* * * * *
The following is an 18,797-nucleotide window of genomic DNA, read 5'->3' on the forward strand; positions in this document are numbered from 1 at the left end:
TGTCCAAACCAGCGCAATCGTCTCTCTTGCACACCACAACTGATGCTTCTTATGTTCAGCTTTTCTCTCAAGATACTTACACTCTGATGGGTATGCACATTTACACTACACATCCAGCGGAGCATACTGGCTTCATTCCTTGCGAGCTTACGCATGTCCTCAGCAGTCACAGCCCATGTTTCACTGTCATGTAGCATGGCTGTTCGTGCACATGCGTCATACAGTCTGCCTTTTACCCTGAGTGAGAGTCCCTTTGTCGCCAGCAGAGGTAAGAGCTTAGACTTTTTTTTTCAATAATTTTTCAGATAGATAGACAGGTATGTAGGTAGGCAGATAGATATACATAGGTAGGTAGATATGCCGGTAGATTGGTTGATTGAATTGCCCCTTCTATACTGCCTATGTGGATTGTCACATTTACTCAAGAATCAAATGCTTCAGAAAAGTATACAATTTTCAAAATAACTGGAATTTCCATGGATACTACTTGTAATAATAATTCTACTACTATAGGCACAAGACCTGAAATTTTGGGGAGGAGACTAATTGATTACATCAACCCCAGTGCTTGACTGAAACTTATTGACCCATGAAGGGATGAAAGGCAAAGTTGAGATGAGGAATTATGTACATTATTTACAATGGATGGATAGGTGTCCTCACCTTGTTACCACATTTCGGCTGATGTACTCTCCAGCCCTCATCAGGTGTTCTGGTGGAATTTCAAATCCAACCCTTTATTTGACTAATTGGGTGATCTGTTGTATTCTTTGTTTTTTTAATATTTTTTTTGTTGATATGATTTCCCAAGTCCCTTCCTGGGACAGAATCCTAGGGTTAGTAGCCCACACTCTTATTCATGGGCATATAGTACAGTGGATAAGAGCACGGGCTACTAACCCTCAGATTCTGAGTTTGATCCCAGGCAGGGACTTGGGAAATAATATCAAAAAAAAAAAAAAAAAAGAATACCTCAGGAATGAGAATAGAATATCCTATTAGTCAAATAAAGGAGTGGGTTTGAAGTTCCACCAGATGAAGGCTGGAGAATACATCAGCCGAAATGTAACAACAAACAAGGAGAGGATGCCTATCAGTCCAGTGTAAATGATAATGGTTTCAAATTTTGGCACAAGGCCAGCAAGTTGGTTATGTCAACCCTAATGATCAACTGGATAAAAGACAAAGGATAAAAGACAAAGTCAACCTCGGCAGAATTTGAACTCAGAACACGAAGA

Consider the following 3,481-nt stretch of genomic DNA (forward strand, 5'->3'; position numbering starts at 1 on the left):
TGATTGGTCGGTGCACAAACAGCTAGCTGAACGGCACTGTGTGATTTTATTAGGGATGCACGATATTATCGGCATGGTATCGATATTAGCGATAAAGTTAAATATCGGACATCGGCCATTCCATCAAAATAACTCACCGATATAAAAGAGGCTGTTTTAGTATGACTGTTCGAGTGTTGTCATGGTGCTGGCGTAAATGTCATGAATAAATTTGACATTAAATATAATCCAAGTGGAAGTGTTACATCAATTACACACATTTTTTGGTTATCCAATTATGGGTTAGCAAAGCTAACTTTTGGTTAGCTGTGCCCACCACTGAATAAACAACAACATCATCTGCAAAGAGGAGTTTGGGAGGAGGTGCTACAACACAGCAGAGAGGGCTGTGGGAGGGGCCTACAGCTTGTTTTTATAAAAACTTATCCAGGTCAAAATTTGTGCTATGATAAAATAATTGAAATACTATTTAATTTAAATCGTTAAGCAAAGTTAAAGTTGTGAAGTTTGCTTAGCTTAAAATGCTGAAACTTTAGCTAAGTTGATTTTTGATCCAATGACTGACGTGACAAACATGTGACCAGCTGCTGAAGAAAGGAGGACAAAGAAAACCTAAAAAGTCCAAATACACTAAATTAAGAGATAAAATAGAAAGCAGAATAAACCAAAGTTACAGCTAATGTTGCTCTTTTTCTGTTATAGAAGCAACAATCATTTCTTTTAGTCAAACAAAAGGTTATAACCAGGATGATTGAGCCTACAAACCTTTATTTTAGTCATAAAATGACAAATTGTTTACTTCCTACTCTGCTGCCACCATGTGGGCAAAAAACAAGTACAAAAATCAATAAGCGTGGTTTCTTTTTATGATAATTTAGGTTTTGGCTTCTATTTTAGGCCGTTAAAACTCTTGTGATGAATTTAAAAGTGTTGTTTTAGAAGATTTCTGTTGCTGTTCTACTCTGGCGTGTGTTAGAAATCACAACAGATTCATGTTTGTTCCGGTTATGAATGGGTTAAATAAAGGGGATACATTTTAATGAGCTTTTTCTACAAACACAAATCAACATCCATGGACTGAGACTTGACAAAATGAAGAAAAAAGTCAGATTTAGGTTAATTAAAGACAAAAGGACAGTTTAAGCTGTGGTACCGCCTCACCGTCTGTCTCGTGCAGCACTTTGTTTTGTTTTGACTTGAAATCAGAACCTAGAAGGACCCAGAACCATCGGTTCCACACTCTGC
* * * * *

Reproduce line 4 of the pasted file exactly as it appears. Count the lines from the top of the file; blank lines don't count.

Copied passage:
TGATTGGTCGGTGCACAAACAGCTAGCTGAACGGCACTGTGTGATTTTATTAGGGATGCACGATATTATCGGCATGGTATCGATATTAGCGATAAAGTTAAATATCGGACATCGGCCATTCCATCAAAATAACTCACCGATATAAAAGAGGCTGTTTTAGTATGACTGTTCGAGTGTTGTCATGGTGCTGGCGTAAATGTCATGAATAAATTTGACATTAAATATAATCCAAGTGGAAGTGTTACATCAATTACACACATTTTTTGGTTATCCAATTATGGGTTAGCAAAGCTAACTTTTGGTTAGCTGTGCCCACCACTGAATAAACAACAACATCATCTGCAAAGAGGAGTTTGGGAGGAGGTGCTACAACACAGCAGAGAGGGCTGTGGGAGGGGCCTACAGCTTGTTTTTATAAAAACTTATCCAGGTCAAAATTTGTGCTATGATAAAATAATTGAAATACTATTTAATTTAAATCGTTAAGCAAAGTTAAAGTTGTGAAGTTTGCTTAGCTTAAAATGCTGAAACTTTAGCTAAGTTGATTTTTGATCCAATGACTGACGTGACAAACATGTGACCAGCTGCTGAAGAAAGGAGGACAAAGAAAACCTAAAAAGTCCAAATACACTAAATTAAGAGATAAAATAGAAAGCAGAATAAACCAAAGTTACAGCTAATGTTGCTCTTTTTCTGTTATAGAAGCAACAATCATTTCTTTTAGTCAAACAAAAGGTTATAACCAGGATGATTGAGCCTACAAACCTTTATTTTAGTCATAAAATGACAAATTGTTTACTTCCTACTCTGCTGCCACCATGTGGGCAAAAAACAAGTACAAAAATCAATAAGCGTGGTTTCTTTTTATGATAATTTAGGTTTTGGCTTCTATTTTAGGCCGTTAAAACTCTTGTGATGAATTTAAAAGTGTTGTTTTAGAAGATTTCTGTTGCTGTTCTACTCTGGCGTGTGTTAGAAATCACAACAGATTCATGTTTGTTCCGGTTATGAATGGGTTAAATAAAGGGGATACATTTTAATGAGCTTTTTCTACAAACACAAATCAACATCCATGGACTGAGACTTGACAAAATGAAGAAAAAAGTCAGATTTAGGTTAATTAAAGACAAAAGGACAGTTTAAGCTGTGGTACCGCCTCACCGTCTGTCTCGTGCAGCACTTTGTTTTGTTTTGACTTGAAATCAGAACCTAGAAGGACCCAGAACCATCGGTTCCACACTCTGC